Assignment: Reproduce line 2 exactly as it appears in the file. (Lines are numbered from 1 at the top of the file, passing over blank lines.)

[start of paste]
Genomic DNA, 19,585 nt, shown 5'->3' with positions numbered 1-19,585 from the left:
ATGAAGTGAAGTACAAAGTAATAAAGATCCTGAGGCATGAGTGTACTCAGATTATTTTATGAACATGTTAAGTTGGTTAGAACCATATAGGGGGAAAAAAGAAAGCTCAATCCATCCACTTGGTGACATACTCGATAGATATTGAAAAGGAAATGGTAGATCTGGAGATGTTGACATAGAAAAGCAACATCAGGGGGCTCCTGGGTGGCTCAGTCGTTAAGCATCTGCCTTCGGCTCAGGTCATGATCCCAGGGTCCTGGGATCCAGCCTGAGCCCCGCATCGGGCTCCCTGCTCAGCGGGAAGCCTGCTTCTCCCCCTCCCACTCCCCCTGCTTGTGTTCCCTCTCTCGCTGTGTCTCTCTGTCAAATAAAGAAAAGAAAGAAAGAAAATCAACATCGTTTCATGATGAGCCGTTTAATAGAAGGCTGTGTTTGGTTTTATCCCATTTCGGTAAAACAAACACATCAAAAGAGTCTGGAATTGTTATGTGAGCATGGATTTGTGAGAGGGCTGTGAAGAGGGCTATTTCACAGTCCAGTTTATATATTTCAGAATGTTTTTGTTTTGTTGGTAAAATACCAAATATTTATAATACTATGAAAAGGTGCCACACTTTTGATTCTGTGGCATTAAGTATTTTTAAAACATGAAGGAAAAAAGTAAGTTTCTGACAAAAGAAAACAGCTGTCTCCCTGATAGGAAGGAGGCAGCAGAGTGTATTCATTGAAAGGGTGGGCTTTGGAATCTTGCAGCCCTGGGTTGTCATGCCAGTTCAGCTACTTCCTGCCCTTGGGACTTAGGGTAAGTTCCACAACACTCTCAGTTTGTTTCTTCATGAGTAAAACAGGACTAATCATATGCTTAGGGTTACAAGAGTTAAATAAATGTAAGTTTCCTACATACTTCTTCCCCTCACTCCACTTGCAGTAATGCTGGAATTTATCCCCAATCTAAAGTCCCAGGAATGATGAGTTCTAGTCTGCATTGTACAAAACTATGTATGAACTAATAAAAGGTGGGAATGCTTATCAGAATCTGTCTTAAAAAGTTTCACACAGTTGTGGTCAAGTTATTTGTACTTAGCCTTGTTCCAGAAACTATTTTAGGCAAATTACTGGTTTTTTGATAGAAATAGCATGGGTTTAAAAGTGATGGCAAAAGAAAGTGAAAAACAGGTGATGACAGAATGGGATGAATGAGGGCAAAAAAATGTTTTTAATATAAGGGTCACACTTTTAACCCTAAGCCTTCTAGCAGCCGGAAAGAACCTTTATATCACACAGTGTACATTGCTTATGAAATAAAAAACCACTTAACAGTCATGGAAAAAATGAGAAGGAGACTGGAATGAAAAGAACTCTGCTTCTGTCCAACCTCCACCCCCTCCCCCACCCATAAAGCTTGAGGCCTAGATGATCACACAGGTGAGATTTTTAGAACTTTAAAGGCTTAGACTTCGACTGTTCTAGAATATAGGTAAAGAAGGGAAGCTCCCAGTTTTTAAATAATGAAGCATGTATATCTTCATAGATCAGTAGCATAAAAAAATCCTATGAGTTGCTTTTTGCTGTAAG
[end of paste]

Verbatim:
ATGAAGTGAAGTACAAAGTAATAAAGATCCTGAGGCATGAGTGTACTCAGATTATTTTATGAACATGTTAAGTTGGTTAGAACCATATAGGGGGAAAAAAGAAAGCTCAATCCATCCACTTGGTGACATACTCGATAGATATTGAAAAGGAAATGGTAGATCTGGAGATGTTGACATAGAAAAGCAACATCAGGGGGCTCCTGGGTGGCTCAGTCGTTAAGCATCTGCCTTCGGCTCAGGTCATGATCCCAGGGTCCTGGGATCCAGCCTGAGCCCCGCATCGGGCTCCCTGCTCAGCGGGAAGCCTGCTTCTCCCCCTCCCACTCCCCCTGCTTGTGTTCCCTCTCTCGCTGTGTCTCTCTGTCAAATAAAGAAAAGAAAGAAAGAAAATCAACATCGTTTCATGATGAGCCGTTTAATAGAAGGCTGTGTTTGGTTTTATCCCATTTCGGTAAAACAAACACATCAAAAGAGTCTGGAATTGTTATGTGAGCATGGATTTGTGAGAGGGCTGTGAAGAGGGCTATTTCACAGTCCAGTTTATATATTTCAGAATGTTTTTGTTTTGTTGGTAAAATACCAAATATTTATAATACTATGAAAAGGTGCCACACTTTTGATTCTGTGGCATTAAGTATTTTTAAAACATGAAGGAAAAAAGTAAGTTTCTGACAAAAGAAAACAGCTGTCTCCCTGATAGGAAGGAGGCAGCAGAGTGTATTCATTGAAAGGGTGGGCTTTGGAATCTTGCAGCCCTGGGTTGTCATGCCAGTTCAGCTACTTCCTGCCCTTGGGACTTAGGGTAAGTTCCACAACACTCTCAGTTTGTTTCTTCATGAGTAAAACAGGACTAATCATATGCTTAGGGTTACAAGAGTTAAATAAATGTAAGTTTCCTACATACTTCTTCCCCTCACTCCACTTGCAGTAATGCTGGAATTTATCCCCAATCTAAAGTCCCAGGAATGATGAGTTCTAGTCTGCATTGTACAAAACTATGTATGAACTAATAAAAGGTGGGAATGCTTATCAGAATCTGTCTTAAAAAGTTTCACACAGTTGTGGTCAAGTTATTTGTACTTAGCCTTGTTCCAGAAACTATTTTAGGCAAATTACTGGTTTTTTGATAGAAATAGCATGGGTTTAAAAGTGATGGCAAAAGAAAGTGAAAAACAGGTGATGACAGAATGGGATGAATGAGGGCAAAAAAATGTTTTTAATATAAGGGTCACACTTTTAACCCTAAGCCTTCTAGCAGCCGGAAAGAACCTTTATATCACACAGTGTACATTGCTTATGAAATAAAAAACCACTTAACAGTCATGGAAAAAATGAGAAGGAGACTGGAATGAAAAGAACTCTGCTTCTGTCCAACCTCCACCCCCTCCCCCACCCATAAAGCTTGAGGCCTAGATGATCACACAGGTGAGATTTTTAGAACTTTAAAGGCTTAGACTTCGACTGTTCTAGAATATAGGTAAAGAAGGGAAGCTCCCAGTTTTTAAATAATGAAGCATGTATATCTTCATAGATCAGTAGCATAAAAAAATCCTATGAGTTGCTTTTTGCTGTAAG